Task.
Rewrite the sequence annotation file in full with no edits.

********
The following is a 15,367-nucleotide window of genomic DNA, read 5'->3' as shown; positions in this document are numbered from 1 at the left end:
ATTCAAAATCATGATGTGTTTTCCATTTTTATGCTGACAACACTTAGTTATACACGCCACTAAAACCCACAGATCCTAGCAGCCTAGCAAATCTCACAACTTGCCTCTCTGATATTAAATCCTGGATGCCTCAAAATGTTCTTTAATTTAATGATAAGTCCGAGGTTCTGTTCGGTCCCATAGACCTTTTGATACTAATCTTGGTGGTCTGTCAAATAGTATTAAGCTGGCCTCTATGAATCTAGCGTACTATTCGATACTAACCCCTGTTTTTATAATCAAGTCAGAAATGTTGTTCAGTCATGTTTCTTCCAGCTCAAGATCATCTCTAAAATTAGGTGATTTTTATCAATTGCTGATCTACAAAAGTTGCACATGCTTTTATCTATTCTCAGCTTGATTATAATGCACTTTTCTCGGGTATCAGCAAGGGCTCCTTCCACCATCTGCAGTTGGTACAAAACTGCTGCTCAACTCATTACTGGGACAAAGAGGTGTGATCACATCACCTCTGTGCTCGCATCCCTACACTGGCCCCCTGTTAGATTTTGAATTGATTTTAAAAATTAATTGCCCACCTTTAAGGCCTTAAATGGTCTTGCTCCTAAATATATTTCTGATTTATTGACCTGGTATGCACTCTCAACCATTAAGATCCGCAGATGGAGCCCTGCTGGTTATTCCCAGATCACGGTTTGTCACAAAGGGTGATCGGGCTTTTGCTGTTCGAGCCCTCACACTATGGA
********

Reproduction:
The following is a 15,367-nucleotide window of genomic DNA, read 5'->3' as shown; positions in this document are numbered from 1 at the left end:
ATTCAAAATCATGATGTGTTTTCCATTTTTATGCTGACAACACTTAGTTATACACGCCACTAAAACCCACAGATCCTAGCAGCCTAGCAAATCTCACAACTTGCCTCTCTGATATTAAATCCTGGATGCCTCAAAATGTTCTTTAATTTAATGATAAGTCCGAGGTTCTGTTCGGTCCCATAGACCTTTTGATACTAATCTTGGTGGTCTGTCAAATAGTATTAAGCTGGCCTCTATGAATCTAGCGTACTATTCGATACTAACCCCTGTTTTTATAATCAAGTCAGAAATGTTGTTCAGTCATGTTTCTTCCAGCTCAAGATCATCTCTAAAATTAGGTGATTTTTATCAATTGCTGATCTACAAAAGTTGCACATGCTTTTATCTATTCTCAGCTTGATTATAATGCACTTTTCTCGGGTATCAGCAAGGGCTCCTTCCACCATCTGCAGTTGGTACAAAACTGCTGCTCAACTCATTACTGGGACAAAGAGGTGTGATCACATCACCTCTGTGCTCGCATCCCTACACTGGCCCCCTGTTAGATTTTGAATTGATTTTAAAAATTAATTGCCCACCTTTAAGGCCTTAAATGGTCTTGCTCCTAAATATATTTCTGATTTATTGACCTGGTATGCACTCTCAACCATTAAGATCCGCAGATGGAGCCCTGCTGGTTATTCCCAGATCACGGTTTGTCACAAAGGGTGATCGGGCTTTTGCTGTTCGAGCCCTCACACTATGGA